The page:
Facebook confirmed in August that it’s going to add subscriptions to Instant Articles.
It is notable that the early tests exclude Apple’s iOS devices, but Recode reports that Apple is balking at Facebook’s desire to hand over all of the money from news subscriptions directly to publishers (in fact, Facebook’s model sends readers to publishers’ websites to actually pay for a subscription), as CEO Mark Zuckerberg previously promised.
Over the next few weeks, Android users who are browsing news on the Facebook app may encounter a paywall prompting them to subscribe for full access to a publisher’s content, Facebook Head of News Partnerships Campbell Brown, Head of News Product Alex Hardiman, and Product Manager Sameera Salari wrote in a blog post. The second is a freemium model where the publishers choose which articles to lock.
Several major publishers have decided not to take part, largely because Facebook will not give access to reader data until they purchase a subscription. It was an apparent bid to keep publishers happy as they were concerned about dwindling subscription revenues.
It will also test a call-to-action subscription unit that might appear in-line in Instant Articles, and a “subscribe” button that would replace the “Like” button on top of an article.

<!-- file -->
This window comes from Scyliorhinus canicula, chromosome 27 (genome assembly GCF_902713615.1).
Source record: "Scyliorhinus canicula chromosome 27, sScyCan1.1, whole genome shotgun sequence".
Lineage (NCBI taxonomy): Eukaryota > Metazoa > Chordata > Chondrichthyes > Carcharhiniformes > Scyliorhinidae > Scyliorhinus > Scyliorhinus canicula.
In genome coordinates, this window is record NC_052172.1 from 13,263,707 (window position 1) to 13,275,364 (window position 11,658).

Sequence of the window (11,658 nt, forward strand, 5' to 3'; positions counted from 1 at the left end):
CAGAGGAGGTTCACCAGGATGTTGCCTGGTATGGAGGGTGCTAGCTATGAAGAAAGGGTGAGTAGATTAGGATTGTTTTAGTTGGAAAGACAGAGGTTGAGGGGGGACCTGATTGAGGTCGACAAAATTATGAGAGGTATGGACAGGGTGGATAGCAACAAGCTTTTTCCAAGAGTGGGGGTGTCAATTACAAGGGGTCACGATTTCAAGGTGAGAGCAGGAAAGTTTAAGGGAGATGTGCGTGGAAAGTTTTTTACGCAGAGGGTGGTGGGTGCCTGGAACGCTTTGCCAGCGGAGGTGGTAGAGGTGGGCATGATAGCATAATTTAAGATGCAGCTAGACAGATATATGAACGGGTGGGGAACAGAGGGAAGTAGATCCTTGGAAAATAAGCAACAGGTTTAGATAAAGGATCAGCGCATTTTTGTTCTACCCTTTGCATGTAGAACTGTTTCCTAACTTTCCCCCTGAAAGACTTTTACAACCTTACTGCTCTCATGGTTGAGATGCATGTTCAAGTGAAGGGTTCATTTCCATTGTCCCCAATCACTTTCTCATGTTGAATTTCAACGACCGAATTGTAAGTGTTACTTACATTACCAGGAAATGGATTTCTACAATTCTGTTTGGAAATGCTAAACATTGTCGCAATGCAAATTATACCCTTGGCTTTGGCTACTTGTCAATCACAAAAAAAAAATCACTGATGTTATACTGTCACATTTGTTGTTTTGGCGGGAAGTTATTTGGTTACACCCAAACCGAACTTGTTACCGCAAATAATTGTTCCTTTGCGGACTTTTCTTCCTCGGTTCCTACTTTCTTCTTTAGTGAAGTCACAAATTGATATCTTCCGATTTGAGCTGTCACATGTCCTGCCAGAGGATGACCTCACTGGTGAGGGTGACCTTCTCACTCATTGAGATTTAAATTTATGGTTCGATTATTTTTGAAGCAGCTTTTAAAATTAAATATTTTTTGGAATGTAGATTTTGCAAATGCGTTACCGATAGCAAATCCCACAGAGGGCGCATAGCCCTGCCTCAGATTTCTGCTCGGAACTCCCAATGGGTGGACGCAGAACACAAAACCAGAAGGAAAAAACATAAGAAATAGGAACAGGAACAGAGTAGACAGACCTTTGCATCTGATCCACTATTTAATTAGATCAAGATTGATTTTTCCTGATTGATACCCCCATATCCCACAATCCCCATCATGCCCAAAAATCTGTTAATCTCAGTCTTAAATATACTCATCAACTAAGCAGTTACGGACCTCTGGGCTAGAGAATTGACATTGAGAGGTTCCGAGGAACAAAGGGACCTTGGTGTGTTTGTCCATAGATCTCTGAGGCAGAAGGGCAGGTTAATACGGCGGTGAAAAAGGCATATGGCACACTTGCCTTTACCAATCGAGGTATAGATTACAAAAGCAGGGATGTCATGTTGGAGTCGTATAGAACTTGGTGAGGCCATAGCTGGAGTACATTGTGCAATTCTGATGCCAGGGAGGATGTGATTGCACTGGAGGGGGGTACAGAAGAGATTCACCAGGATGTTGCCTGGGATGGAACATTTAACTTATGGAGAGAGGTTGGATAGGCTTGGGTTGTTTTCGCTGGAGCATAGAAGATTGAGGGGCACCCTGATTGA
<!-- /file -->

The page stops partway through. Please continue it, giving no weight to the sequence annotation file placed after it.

For this reason the feature isn’t launching yet on Apple – only Android, which doesn’t have any restrictions on how subscriptions can be sold.
Included in the test will be Germany’s Bild and Spiegel, France’s Le Parisien, Italy’s La Republicca, the Telegraph and the Economist of Britain and the US-based Boston Globe, Washington Post, and news groups Hearst and Tronc, which includes the Baltimore Sun, Los Angeles Times, and San Diego Union-Tribune. Apple typically insists on getting a 30% share of money from subscriptions sold within iOS apps such as the Facebook mobile app. The test is starting in the USA and Europe and will only be visible on Android devices at first.
The company says it’s hearing that “maintaining control over pricing, offers, subscriber relationships, and 100% of the revenue” are critical to publishers’ businesses.